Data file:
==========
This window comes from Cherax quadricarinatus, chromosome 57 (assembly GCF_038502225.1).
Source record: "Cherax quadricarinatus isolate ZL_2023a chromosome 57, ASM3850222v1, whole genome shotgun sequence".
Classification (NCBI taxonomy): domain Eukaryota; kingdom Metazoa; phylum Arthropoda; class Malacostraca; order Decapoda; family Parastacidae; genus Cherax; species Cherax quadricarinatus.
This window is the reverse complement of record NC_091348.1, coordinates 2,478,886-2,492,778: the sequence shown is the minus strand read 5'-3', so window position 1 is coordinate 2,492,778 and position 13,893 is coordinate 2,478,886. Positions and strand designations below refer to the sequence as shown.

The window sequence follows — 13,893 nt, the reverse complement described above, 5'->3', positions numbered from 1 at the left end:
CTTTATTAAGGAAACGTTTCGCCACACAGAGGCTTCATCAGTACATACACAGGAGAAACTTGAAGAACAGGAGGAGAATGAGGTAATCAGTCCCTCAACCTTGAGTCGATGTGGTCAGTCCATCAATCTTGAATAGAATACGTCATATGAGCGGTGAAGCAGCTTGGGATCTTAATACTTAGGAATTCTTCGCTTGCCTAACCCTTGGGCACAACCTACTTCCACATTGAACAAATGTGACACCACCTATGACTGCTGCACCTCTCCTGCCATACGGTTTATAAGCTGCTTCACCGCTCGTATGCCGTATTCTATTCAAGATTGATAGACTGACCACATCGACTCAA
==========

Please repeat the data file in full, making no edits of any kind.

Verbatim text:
This window comes from Cherax quadricarinatus, chromosome 57 (assembly GCF_038502225.1).
Source record: "Cherax quadricarinatus isolate ZL_2023a chromosome 57, ASM3850222v1, whole genome shotgun sequence".
Classification (NCBI taxonomy): domain Eukaryota; kingdom Metazoa; phylum Arthropoda; class Malacostraca; order Decapoda; family Parastacidae; genus Cherax; species Cherax quadricarinatus.
This window is the reverse complement of record NC_091348.1, coordinates 2,478,886-2,492,778: the sequence shown is the minus strand read 5'-3', so window position 1 is coordinate 2,492,778 and position 13,893 is coordinate 2,478,886. Positions and strand designations below refer to the sequence as shown.

The window sequence follows — 13,893 nt, the reverse complement described above, 5'->3', positions numbered from 1 at the left end:
CTTTATTAAGGAAACGTTTCGCCACACAGAGGCTTCATCAGTACATACACAGGAGAAACTTGAAGAACAGGAGGAGAATGAGGTAATCAGTCCCTCAACCTTGAGTCGATGTGGTCAGTCCATCAATCTTGAATAGAATACGTCATATGAGCGGTGAAGCAGCTTGGGATCTTAATACTTAGGAATTCTTCGCTTGCCTAACCCTTGGGCACAACCTACTTCCACATTGAACAAATGTGACACCACCTATGACTGCTGCACCTCTCCTGCCATACGGTTTATAAGCTGCTTCACCGCTCGTATGCCGTATTCTATTCAAGATTGATAGACTGACCACATCGACTCAA